Four Bold and Eccentric Homes Across the Globe

Eye-catching residences across the globe beguile with bold and eccentric forms.

Aigua Blava residence by Cloud 9. Photography by Carin Tegner. Producer: Urban Nilmander.

Firm: Cloud 9

Site: Aigua Blava, Spain

Recap: Olive-glazed clay roof tiles blend architect Enric Ruiz-Geli’s new-build near Girona into the surrounding treetops. The complex’s swooping shaped-fiberglass forms, with intricate vaulted-brick ceilings handmade by a Catalan artisan, loosely follow the shape of the coastline—at times cheekily reminiscent of the female body.

Espoo Residence by R2K Architectes. Photography by James Silverman. Stylist: Pauline Algeröd.

Firm: R2K Architectes

Site: Espoo, Finland

Recap: A radio chat in which Finnish filmmaker Aki Kaurismäki posited that storytelling originated with humans gathering around the fire to eat, drink, and share tales inspired architect Olavi Koponen’s spiraling house, which winds around a central concrete fireplace—the heart and hearth of the home. Aspen shingles clad the interior, larch the exterior; and the whole
is dubbed Kotilo, which translates to “conch shell.”

Blairgowrie residence by McBride Charles Ryan. Photography by James Silverman. Stylist: Julia Landgren.

Firm: McBride Charles Ryan

Site: Blairgowrie, Australia

Recap: A wood veranda is an Australian design classic, but the trope is refreshed at this suburban beach house, becoming part of a faceted volume that renders the facade like a frozen wave. Inside, a raked box-beam wall painted cerise is a receptacle for much-leafed books, family snapshots, and beloved bric-a-brac accumulated during vacations.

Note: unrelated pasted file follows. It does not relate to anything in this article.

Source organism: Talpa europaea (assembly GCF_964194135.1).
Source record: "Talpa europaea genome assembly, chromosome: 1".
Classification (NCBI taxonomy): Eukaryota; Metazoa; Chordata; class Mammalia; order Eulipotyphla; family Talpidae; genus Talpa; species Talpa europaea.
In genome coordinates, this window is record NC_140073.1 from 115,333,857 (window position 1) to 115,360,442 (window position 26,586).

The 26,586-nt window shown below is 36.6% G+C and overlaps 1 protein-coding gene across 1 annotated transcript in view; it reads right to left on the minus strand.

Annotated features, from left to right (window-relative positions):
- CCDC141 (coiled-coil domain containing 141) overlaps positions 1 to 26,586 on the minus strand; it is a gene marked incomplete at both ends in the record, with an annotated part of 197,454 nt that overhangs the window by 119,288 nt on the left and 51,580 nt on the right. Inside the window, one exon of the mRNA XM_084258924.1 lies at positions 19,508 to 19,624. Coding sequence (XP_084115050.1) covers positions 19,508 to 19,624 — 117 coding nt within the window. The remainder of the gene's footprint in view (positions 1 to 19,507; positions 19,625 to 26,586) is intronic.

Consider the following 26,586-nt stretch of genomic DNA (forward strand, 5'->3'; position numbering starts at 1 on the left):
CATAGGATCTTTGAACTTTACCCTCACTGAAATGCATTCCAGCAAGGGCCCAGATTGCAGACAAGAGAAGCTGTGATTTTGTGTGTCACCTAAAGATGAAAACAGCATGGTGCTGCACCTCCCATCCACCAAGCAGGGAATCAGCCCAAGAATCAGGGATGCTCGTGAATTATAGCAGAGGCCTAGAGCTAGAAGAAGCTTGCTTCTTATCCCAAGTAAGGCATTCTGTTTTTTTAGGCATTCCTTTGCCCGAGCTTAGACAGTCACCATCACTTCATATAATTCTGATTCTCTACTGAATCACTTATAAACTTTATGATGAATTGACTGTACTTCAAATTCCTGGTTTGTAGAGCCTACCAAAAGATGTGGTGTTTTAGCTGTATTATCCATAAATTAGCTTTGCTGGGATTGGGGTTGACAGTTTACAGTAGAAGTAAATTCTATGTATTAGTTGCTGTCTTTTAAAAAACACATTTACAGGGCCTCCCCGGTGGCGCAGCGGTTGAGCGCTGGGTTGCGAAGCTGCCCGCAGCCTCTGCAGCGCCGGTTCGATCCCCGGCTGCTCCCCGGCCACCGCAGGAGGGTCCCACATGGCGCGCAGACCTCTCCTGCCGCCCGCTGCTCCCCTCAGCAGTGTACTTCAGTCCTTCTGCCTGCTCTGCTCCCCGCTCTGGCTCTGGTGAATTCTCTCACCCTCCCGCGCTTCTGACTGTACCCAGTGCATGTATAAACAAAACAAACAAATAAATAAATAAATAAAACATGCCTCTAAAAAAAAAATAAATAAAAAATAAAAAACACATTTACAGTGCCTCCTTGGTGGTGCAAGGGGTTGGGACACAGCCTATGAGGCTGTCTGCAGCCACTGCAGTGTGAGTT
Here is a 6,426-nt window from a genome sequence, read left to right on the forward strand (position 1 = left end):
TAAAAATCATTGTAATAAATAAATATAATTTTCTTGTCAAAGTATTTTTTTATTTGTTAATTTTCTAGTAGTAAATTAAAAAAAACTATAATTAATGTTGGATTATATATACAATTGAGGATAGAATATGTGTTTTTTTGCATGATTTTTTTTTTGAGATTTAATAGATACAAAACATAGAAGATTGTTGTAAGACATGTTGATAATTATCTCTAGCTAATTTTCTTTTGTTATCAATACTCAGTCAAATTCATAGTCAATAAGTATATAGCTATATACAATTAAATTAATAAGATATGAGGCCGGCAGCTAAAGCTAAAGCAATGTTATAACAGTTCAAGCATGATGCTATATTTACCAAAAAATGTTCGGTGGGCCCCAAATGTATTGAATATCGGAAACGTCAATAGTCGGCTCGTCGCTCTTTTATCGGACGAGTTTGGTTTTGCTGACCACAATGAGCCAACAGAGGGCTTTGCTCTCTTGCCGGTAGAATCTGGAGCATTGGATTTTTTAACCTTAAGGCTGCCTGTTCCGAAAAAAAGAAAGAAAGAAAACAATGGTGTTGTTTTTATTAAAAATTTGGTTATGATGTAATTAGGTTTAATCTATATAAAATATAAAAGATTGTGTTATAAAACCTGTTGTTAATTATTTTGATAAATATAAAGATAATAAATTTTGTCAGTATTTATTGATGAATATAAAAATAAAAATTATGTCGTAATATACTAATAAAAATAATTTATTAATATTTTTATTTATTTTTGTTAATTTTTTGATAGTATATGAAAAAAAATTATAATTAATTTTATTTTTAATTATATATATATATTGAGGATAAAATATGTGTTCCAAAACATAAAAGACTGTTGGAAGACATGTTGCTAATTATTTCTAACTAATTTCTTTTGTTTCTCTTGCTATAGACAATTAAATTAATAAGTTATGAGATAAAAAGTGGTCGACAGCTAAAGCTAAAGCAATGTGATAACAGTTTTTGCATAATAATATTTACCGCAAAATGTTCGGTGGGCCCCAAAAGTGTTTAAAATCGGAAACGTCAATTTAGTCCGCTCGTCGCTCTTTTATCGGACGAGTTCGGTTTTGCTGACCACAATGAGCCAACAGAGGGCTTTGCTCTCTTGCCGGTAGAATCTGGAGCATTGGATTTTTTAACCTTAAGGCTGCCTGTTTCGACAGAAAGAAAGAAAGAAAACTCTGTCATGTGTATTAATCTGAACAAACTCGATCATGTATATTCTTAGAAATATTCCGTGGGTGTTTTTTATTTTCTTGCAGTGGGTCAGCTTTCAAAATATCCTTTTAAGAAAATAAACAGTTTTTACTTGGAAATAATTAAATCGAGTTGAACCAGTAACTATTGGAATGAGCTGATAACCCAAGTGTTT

Goyang residence by Iroje KHM Architects. Photography by Sergio Pirrone.

Firm: Iroje KHM Architects

Site: Goyang, South Korea

Recap: Nineteen buildings spearheaded by architect HyoMan Kim bloom like flowers in the Stella Fiore residential complex, 90 minutes northwest of Seoul. Constructed from steel and concrete, they’re embellished with aluminum sheeting painted a cornucopia of colors. Four possible volume shapes and three possible zigzagging split-level floor plans add an element of organic variation. 

Keep scrolling to view more images of the projects >

Aigua Blava residence by Cloud 9. Photography by Carin Tegner. Producer: Urban Nilmander.
Aigua Blava residence by Cloud 9. Photography by Carin Tegner. Producer: Urban Nilmander.
Aigua Blava residence by Cloud 9. Photography by Carin Tegner. Producer: Urban Nilmander.
Aigua Blava residence by Cloud 9. Photography by Carin Tegner. Producer: Urban Nilmander.
Espoo Residence by R2K Architectes. Photography by James Silverman. Stylist: Pauline Algeröd.
Espoo Residence by R2K Architectes. Photography by James Silverman. Stylist: Pauline Algeröd.
Espoo Residence by R2K Architectes. Photography by James Silverman. Stylist: Pauline Algeröd.
Blairgowrie residence by McBride Charles Ryan. Photography by James Silverman. Stylist: Julia Landgren.
Blairgowrie residence by McBride Charles Ryan. Photography by James Silverman. Stylist: Julia Landgren.
Blairgowrie residence by McBride Charles Ryan. Photography by James Silverman. Stylist: Julia Landgren.
Goyang residence by Iroje KHM Architects. Photography by Sergio Pirrone.
Goyang residence by Iroje KHM Architects. Photography by Sergio Pirrone.
Goyang residence by Iroje KHM Architects. Photography by Sergio Pirrone.
Goyang residence by Iroje KHM Architects. Photography by Sergio Pirrone.
Goyang residence by Iroje KHM Architects. Photography by Sergio Pirrone.

> See more from the Winter 2019 issue of Interior Design Homes

Share
Tweet
Email
Pin